ZERO DARK THIRTY
Directed by: Kathryn Bigelow
Written by: Mark Boal
Starring: Jessica Chastain, Jason Clarke, Jennifer Ehle, Harold Perrineau, James Gandolfini, Kyle Chandler, Mark Strong
ZERO DARK THIRTY, Kathryn Bigelow and Mark Boal’s follow-up to their Oscar-winning collaboration, THE HURT LOCKER, arrives in movie theaters with a combination of year-end wins from critics group and a seemingly endless series of articles discussing, defending, or critiquing ZERO DARK THIRTY’s, and by extension Bigelow and Boal’s, treatment of torture. Sides have been drawn between film critics who defend ZERO DARK THIRTY for depicting, but not endorsing torture, its fictional nature (“based on true events”), or simply artistic license. Anti-torture critics see something else entirely, a morally reprehensible film that argues for the efficacy of torture, at least where bin Laden was concerned. Others have argued that ZERO DARK THIRTY will be perceived not just as a fictional film, but as a cultural artifact conveying objective historical and political truths.
ZERO DARK THIRTY, however, is far more morally complex, far more morally ambiguous, than either side allows. The visceral, vocal response to ZERO DARK THIRTY draws on (and depends) on the biases, prejudices, suppositions, presuppositions, and political orientations of moviegoers and critics that, in turn, make ZERO DARK THIRTY a Rorschach test (of sorts). Bigelow and Boal intentionally decided to take a journalistic approach to their subject, presenting the initial scenes of torture and everything that follows with minimal commentary or authorial intrusion. Not a single character discusses torture as a moral or ethical problem. They take it as a given, as just one more means to an end, capturing and/or killing bin Laden, and stopping future terrorists attacks on Americans or their allies.
The initial interrogation we, along with ZERO DARK THIRTY’s CIA protagonist-heroine, Maya (Jessica Chastain), witness, is brutal, ugly, and repellent. The American interrogator, Dan (Jason Clarke), doesn’t hesitate to use so-called “stress positions,” hanging a detainee from his arms for hours at end. When that fails to elicit the answers he wants, Dan turns to water-boarding the detainee and, later, still unbroken, he throws the detainee into a cramped box. The cumulative force of torture, of what the Bush-Cheney administration euphemistically called “enhanced interrogation techniques,” breaks the detainee. ZERO DARK THIRTY leaves unanswered whether the detainee gives any actionable intelligence (unlikely given continuing terrorist attacks), but he gives Maya the one lead, the name of bin Laden’s courier, that proves instrumental, years later, in finding bin Laden’s fortified compound in Abbottabad, Pakistan.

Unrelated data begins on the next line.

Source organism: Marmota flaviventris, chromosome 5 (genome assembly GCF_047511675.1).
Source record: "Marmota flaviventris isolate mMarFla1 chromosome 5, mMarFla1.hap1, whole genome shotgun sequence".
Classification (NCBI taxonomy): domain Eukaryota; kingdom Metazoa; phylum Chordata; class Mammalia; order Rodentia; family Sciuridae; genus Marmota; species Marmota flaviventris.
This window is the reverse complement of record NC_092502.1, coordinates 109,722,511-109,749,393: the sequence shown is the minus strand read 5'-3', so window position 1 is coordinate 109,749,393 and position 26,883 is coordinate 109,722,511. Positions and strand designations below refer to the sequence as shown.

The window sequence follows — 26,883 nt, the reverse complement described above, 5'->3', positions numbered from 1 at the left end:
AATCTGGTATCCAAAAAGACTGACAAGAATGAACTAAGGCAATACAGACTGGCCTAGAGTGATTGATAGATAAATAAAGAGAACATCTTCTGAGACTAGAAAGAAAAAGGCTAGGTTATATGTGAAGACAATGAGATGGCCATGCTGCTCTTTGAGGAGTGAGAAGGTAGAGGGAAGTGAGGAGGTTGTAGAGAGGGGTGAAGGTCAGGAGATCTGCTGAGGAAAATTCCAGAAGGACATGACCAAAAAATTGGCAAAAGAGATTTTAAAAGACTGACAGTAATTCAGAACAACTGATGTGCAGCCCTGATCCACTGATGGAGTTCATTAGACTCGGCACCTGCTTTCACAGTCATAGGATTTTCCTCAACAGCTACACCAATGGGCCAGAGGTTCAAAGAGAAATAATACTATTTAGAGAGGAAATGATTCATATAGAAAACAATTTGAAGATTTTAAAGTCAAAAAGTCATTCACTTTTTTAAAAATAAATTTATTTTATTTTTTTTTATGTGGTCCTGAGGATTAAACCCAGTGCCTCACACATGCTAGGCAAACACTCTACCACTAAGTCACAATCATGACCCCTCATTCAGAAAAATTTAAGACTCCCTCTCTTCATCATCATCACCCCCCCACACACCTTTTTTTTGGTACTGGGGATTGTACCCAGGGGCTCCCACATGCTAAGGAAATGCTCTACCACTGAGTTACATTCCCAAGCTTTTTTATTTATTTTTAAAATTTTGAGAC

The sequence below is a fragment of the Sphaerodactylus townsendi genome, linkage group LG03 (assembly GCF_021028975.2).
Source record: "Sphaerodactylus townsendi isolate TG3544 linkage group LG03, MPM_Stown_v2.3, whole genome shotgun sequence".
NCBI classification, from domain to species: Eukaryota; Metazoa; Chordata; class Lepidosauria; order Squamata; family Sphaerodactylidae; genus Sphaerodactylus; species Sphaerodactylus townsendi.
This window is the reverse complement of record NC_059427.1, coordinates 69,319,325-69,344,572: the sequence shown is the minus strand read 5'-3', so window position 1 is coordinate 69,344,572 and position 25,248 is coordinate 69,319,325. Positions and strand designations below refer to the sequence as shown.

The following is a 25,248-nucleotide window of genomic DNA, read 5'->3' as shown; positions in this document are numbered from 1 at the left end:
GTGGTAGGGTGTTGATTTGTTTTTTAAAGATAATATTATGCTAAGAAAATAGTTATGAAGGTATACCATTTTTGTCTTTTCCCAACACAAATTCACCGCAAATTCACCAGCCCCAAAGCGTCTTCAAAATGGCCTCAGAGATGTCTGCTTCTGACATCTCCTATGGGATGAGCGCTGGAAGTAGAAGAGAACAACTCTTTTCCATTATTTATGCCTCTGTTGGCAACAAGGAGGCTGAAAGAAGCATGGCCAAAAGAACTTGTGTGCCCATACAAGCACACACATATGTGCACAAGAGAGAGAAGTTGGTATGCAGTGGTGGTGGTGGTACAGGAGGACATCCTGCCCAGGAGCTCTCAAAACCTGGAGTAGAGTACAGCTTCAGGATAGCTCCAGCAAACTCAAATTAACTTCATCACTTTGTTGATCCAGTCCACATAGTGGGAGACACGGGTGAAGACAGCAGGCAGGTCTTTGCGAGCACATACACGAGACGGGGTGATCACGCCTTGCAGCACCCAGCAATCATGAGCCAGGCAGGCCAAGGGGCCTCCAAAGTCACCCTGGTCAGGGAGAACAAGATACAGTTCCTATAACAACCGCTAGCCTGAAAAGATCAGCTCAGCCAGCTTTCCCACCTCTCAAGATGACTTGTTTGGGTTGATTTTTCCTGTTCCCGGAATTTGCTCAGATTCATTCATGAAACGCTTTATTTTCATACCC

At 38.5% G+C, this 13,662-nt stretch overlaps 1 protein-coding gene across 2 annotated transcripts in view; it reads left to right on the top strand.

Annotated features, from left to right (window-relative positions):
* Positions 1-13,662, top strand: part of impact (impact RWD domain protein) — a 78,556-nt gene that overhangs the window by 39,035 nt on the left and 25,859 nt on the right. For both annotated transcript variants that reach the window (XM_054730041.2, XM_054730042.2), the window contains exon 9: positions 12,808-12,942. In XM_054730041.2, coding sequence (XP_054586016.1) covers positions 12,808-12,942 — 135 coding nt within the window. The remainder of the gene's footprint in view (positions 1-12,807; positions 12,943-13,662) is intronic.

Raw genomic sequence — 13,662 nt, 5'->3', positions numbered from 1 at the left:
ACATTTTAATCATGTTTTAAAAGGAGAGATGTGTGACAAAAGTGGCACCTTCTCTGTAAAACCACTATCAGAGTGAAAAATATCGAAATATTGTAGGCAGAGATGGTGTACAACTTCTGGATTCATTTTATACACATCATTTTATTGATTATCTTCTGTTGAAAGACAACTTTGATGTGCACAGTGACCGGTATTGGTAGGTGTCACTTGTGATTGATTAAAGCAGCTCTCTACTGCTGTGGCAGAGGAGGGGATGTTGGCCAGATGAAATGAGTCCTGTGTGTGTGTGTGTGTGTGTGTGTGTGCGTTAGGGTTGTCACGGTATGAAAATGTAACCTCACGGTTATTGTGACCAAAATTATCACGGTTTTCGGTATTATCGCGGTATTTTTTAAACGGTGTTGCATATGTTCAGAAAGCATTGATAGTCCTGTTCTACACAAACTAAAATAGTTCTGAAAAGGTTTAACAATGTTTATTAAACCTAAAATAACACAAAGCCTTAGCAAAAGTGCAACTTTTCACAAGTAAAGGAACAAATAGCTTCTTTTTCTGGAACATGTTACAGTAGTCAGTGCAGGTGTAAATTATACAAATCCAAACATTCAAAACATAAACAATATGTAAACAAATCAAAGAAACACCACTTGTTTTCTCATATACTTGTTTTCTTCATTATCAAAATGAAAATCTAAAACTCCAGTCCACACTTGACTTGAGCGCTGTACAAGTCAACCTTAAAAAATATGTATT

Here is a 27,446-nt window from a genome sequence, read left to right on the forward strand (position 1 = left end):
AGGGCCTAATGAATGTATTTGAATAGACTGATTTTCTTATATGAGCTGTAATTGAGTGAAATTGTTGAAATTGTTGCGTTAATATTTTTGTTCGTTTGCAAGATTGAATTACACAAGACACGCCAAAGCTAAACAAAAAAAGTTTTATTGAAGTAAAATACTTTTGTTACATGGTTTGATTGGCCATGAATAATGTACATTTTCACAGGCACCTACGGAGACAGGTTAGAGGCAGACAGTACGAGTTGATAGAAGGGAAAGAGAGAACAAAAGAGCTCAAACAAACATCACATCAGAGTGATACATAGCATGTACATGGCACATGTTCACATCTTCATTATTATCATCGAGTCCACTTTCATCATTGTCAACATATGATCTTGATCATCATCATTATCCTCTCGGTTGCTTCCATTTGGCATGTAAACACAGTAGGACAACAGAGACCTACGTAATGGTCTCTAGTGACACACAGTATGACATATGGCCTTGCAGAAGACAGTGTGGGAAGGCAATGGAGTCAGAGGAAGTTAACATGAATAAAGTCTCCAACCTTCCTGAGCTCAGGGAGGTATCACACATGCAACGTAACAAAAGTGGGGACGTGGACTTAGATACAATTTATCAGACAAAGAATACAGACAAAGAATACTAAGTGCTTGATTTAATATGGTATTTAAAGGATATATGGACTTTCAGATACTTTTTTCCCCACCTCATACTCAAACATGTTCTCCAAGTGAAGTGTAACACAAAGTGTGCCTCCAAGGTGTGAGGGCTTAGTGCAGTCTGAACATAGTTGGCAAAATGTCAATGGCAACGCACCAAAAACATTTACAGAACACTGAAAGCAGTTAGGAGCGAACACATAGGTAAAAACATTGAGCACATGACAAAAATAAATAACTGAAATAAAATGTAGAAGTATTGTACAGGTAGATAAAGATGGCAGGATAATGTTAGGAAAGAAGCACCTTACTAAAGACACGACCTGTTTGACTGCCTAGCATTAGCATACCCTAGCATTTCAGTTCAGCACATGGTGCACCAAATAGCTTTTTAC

Practically every criticism of ZERO DARK THIRTY turns on whether the CIA obtained the courier’s as a result of torture. Op-eds have already disputed this particular account, pointing to declassified reports as evidence that torture didn’t succeed in obtaining the courier lead. What we do, however, is that Boal, an investigative reporter-turned-screenwriter, relied on sources within the military and the CIA as research for ZERO DARK THIRTY, leaving open the question of factual accuracy. It also raises the question of what liberties, if any, filmmakers should take when making a fictional film or rather a fictionalized version of historical events.
There’s no doubt, however, that ZERO DARK THIRTY belongs to Maya. She’s our viewpoint character, our point-of-view character and narrative fiction depends, in whole or in part, if not on a character’s likeability, then their relatiability. Bigelow and Boal purposely avoided giving Maya anything resembling a conventional backstory. At the beginning of ZERO DARK THIRTY, it’s obvious Maya has little, if any, field experience, but we’re told she comes highly recommended, presumably for her high intelligence and analytical skills. Maya emerges as a classic obsessive uninterested in personal relationships, except for a superficial one with another CIA analyst, Jessica (Jennifer Ehle), and a few, borderline personal words exchanged with another analyst, Jack (Harold Perrineau).
Channeling all of her energies into locating bin Laden, Maya focuses on working every angle related to the courier idea year after year despite her superiors’ disinterest. ZERO DARK THIRTY occasionally breaks away from Maya’s POV, following Dan as he attempts to obtain information via a well-placed bribe, Jessica’s parallel attempt to find bin Laden by infiltrating al-Qaeda’s leadership, and later, the political machinations between D.C.-based bureaucrats, including the CIA director, Leon Panetta (James Gandolfini), arguing over the pros and cons of approving the raid to kill bin Laden (capturing him is no longer an option) based on the circumstantial information Maya has developed over the last decade. Even then, Maya can’t guarantee bin Laden’s location with absolute certainty, only probabilities. If the raid fails, Maya’s career will likely come to a premature end.
ZERO DARK THIRTY concludes with the raid on bin Laden’s compound by SEAL Team Six. Bigelow purposely stays away from the bombast and hyperbole typical of Hollywood action films, instead adopting a stripped-down, unobtrusive style, minus musical ornamentation, appropriate to the subject matter. If ZERO DARK THIRTY argues that torture works, at least in some circumstances, it also doesn’t romanticize the raid on bin Laden’s compound. The Navy SEALs shoot and kill every adult male, regardless of whether they’re armed or not. Bigelow briefly lingers on the shocked, anguished faces of the surviving children. This, then, is the result of the hunt for bin Laden, partial success at best and not with the promise of the cessation of violence (ours and theirs), but it’s likely continuation for decades to come.
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